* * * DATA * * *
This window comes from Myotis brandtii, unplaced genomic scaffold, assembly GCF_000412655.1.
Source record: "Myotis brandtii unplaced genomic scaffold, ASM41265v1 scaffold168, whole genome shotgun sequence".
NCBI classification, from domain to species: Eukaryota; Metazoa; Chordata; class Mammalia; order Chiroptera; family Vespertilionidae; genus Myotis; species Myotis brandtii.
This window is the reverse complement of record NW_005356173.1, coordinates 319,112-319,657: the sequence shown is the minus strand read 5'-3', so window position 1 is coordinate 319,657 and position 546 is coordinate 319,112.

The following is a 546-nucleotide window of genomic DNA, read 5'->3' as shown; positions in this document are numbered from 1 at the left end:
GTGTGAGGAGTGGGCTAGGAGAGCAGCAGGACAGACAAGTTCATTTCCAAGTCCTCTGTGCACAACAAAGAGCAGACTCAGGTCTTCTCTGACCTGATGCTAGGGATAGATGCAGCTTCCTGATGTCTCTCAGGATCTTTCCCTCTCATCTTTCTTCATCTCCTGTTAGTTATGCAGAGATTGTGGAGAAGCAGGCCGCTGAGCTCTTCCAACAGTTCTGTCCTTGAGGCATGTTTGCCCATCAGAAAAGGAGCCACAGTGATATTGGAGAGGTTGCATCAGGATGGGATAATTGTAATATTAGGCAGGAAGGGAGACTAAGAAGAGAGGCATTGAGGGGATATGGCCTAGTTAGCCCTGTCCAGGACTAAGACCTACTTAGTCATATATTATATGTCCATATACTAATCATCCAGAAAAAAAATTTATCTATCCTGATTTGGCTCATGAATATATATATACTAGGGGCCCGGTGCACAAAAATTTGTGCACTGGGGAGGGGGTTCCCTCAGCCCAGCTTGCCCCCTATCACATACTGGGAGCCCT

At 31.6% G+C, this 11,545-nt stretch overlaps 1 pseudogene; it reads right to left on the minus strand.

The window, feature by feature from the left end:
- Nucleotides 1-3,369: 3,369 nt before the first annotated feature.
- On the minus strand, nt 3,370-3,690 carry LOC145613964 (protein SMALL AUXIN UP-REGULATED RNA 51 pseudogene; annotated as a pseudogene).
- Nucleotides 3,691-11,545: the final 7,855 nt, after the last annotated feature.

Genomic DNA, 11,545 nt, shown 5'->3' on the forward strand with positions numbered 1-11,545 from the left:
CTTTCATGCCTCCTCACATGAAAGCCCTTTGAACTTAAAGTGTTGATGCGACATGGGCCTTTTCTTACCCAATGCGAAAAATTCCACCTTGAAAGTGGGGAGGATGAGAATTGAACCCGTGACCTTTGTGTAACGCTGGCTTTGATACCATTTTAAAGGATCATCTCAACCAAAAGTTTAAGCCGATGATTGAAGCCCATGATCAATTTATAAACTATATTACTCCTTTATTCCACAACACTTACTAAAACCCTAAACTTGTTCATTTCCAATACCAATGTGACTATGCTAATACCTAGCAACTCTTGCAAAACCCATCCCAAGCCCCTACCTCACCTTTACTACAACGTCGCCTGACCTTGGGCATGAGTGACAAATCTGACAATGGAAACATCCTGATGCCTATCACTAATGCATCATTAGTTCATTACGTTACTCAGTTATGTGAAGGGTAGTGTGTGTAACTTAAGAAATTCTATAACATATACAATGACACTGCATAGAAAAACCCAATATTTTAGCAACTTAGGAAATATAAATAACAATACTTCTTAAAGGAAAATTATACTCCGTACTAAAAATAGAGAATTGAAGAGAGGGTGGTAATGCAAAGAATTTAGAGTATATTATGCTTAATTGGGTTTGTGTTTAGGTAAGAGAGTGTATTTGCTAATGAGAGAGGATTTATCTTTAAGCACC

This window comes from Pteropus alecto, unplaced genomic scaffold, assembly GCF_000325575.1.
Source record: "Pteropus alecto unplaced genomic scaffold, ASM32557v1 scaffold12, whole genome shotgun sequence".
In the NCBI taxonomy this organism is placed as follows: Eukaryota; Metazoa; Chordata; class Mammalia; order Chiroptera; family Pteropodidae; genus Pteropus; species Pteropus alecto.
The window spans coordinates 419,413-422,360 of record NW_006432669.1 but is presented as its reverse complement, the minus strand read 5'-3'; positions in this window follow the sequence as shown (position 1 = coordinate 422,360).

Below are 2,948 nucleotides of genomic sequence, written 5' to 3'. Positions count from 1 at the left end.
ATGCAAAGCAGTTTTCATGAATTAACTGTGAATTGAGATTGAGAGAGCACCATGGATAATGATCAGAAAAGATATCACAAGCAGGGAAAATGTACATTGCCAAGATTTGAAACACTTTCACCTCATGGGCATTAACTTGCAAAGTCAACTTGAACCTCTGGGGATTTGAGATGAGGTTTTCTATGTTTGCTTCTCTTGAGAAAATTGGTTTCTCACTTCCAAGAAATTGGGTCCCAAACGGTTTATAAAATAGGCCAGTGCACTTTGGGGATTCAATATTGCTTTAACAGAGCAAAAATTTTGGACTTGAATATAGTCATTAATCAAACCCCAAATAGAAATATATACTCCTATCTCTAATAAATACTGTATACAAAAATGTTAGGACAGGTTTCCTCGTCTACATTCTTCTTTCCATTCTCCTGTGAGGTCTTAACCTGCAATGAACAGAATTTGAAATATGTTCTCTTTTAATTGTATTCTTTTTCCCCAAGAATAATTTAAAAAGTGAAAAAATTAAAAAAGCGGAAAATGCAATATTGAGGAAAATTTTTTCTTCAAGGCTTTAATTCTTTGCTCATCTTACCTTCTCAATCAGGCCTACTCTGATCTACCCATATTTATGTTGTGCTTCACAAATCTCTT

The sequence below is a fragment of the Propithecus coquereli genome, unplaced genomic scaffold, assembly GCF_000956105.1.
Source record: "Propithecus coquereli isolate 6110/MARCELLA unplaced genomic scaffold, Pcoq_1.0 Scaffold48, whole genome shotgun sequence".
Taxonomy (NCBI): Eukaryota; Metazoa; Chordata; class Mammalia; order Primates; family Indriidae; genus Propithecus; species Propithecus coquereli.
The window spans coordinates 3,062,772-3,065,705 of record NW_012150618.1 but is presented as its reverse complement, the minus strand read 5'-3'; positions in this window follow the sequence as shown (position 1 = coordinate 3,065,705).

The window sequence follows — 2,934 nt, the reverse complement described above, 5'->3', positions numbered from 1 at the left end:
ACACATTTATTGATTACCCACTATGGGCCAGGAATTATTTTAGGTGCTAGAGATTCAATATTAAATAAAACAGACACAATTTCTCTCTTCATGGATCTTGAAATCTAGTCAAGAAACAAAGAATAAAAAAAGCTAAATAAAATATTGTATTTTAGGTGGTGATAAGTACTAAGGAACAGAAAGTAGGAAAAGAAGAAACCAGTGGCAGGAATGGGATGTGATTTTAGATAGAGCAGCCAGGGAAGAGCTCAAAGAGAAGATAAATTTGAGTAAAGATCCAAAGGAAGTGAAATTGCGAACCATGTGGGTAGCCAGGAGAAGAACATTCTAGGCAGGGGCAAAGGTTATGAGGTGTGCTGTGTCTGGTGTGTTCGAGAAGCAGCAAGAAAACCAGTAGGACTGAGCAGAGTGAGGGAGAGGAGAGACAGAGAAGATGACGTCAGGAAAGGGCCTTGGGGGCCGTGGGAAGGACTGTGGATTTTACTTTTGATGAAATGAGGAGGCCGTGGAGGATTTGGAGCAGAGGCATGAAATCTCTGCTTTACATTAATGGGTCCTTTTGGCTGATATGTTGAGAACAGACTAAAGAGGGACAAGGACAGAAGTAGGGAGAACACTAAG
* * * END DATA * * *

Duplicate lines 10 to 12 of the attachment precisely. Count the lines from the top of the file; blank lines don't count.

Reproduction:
- On the minus strand, nt 3,370-3,690 carry LOC145613964 (protein SMALL AUXIN UP-REGULATED RNA 51 pseudogene; annotated as a pseudogene).
- Nucleotides 3,691-11,545: the final 7,855 nt, after the last annotated feature.

Genomic DNA, 11,545 nt, shown 5'->3' on the forward strand with positions numbered 1-11,545 from the left: